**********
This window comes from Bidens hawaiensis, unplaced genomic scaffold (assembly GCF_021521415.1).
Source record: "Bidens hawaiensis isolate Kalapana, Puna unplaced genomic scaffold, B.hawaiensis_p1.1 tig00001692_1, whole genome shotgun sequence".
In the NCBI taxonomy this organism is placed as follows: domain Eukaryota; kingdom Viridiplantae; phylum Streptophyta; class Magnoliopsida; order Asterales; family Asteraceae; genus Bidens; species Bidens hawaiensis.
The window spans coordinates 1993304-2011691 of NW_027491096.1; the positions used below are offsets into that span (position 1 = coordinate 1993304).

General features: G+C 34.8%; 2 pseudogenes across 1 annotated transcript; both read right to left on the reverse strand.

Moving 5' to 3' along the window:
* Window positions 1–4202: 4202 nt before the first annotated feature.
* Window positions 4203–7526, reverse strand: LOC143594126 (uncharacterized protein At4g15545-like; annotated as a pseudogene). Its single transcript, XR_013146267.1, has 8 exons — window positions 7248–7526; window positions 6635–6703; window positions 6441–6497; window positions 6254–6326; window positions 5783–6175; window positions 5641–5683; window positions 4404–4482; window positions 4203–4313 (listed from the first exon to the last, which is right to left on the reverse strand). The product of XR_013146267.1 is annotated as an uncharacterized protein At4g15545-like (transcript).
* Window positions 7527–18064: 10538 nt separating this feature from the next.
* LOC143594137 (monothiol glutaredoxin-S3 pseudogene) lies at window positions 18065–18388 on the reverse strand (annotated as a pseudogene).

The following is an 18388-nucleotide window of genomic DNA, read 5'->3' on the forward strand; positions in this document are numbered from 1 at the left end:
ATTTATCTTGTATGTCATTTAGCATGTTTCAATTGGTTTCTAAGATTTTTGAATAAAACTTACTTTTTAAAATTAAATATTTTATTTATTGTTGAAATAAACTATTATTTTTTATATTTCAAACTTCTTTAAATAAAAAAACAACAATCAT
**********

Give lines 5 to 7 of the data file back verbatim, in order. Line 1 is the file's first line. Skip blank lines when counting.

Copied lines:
General features: G+C 34.8%; 2 pseudogenes across 1 annotated transcript; both read right to left on the reverse strand.

Moving 5' to 3' along the window:
* Window positions 1–4202: 4202 nt before the first annotated feature.